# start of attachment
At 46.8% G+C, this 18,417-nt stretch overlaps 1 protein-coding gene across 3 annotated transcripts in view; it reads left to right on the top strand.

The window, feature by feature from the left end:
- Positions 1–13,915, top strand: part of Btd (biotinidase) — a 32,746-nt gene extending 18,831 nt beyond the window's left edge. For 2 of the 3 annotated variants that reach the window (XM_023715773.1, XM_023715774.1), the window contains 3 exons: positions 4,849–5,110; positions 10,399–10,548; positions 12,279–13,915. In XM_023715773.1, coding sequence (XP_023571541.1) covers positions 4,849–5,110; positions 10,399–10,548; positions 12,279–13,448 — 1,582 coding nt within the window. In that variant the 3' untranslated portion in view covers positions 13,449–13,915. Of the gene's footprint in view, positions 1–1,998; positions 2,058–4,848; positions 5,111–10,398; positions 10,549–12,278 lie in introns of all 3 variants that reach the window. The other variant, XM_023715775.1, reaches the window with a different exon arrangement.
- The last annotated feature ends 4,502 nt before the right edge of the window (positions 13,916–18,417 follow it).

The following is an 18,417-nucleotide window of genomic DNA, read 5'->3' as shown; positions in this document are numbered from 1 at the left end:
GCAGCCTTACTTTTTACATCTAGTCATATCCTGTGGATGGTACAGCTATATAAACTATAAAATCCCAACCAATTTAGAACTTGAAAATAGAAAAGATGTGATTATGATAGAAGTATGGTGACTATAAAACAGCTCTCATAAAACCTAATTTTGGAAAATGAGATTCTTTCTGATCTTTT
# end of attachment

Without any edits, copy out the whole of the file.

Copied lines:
At 46.8% G+C, this 18,417-nt stretch overlaps 1 protein-coding gene across 3 annotated transcripts in view; it reads left to right on the top strand.

The window, feature by feature from the left end:
- Positions 1–13,915, top strand: part of Btd (biotinidase) — a 32,746-nt gene extending 18,831 nt beyond the window's left edge. For 2 of the 3 annotated variants that reach the window (XM_023715773.1, XM_023715774.1), the window contains 3 exons: positions 4,849–5,110; positions 10,399–10,548; positions 12,279–13,915. In XM_023715773.1, coding sequence (XP_023571541.1) covers positions 4,849–5,110; positions 10,399–10,548; positions 12,279–13,448 — 1,582 coding nt within the window. In that variant the 3' untranslated portion in view covers positions 13,449–13,915. Of the gene's footprint in view, positions 1–1,998; positions 2,058–4,848; positions 5,111–10,398; positions 10,549–12,278 lie in introns of all 3 variants that reach the window. The other variant, XM_023715775.1, reaches the window with a different exon arrangement.
- The last annotated feature ends 4,502 nt before the right edge of the window (positions 13,916–18,417 follow it).

The following is an 18,417-nucleotide window of genomic DNA, read 5'->3' as shown; positions in this document are numbered from 1 at the left end:
GCAGCCTTACTTTTTACATCTAGTCATATCCTGTGGATGGTACAGCTATATAAACTATAAAATCCCAACCAATTTAGAACTTGAAAATAGAAAAGATGTGATTATGATAGAAGTATGGTGACTATAAAACAGCTCTCATAAAACCTAATTTTGGAAAATGAGATTCTTTCTGATCTTTT